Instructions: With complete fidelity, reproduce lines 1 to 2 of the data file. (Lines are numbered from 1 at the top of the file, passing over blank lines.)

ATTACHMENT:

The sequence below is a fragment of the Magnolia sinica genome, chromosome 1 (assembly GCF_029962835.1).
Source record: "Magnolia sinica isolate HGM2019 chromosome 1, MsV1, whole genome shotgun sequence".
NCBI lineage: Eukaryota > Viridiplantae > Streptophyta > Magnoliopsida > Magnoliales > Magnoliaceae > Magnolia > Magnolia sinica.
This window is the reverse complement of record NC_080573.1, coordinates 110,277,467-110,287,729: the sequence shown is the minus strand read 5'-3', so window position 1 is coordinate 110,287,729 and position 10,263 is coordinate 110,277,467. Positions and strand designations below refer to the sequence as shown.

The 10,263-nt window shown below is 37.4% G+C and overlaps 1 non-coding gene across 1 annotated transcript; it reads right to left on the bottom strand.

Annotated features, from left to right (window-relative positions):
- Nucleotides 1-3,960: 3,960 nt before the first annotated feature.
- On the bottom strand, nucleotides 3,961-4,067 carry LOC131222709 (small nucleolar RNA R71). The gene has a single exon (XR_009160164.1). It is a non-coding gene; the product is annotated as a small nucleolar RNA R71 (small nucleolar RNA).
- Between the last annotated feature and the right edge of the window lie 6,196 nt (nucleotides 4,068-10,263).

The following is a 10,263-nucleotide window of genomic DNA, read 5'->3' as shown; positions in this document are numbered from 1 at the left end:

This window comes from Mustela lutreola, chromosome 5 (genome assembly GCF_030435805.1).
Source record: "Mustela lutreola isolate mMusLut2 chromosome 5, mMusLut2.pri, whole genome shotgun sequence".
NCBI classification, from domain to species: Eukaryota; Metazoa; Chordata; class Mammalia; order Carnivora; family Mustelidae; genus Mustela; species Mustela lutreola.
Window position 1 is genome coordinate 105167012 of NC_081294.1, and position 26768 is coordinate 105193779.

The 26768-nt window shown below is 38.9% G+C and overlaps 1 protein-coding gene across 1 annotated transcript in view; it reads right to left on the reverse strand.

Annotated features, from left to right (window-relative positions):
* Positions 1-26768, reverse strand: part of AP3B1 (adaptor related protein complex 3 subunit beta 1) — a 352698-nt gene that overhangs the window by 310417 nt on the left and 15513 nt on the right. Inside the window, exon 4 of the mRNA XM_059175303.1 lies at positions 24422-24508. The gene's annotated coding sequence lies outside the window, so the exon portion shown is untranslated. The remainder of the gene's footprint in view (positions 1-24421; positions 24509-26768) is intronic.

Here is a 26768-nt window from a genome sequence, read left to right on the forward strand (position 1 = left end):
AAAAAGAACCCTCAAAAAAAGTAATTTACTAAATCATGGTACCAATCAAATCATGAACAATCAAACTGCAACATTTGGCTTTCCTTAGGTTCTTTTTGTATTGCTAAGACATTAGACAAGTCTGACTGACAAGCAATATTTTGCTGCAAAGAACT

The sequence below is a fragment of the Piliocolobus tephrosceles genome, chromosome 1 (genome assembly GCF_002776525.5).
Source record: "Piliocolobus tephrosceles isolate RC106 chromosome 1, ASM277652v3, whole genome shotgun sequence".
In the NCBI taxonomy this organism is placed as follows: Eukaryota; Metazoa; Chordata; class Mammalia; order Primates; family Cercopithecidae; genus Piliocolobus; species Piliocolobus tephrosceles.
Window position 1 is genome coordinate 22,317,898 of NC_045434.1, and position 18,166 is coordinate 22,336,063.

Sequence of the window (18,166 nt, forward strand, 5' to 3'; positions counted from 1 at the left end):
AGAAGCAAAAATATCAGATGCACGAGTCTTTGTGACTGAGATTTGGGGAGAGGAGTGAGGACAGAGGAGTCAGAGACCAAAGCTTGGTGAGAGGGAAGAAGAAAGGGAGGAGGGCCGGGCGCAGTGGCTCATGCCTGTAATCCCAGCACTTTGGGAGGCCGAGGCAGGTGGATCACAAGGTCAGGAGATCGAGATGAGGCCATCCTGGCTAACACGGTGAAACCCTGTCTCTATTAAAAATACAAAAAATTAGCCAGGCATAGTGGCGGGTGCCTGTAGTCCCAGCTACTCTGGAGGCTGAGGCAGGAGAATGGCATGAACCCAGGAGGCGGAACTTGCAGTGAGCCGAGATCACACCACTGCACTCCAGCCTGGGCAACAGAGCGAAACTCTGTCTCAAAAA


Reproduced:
The sequence below is a fragment of the Magnolia sinica genome, chromosome 1 (assembly GCF_029962835.1).
Source record: "Magnolia sinica isolate HGM2019 chromosome 1, MsV1, whole genome shotgun sequence".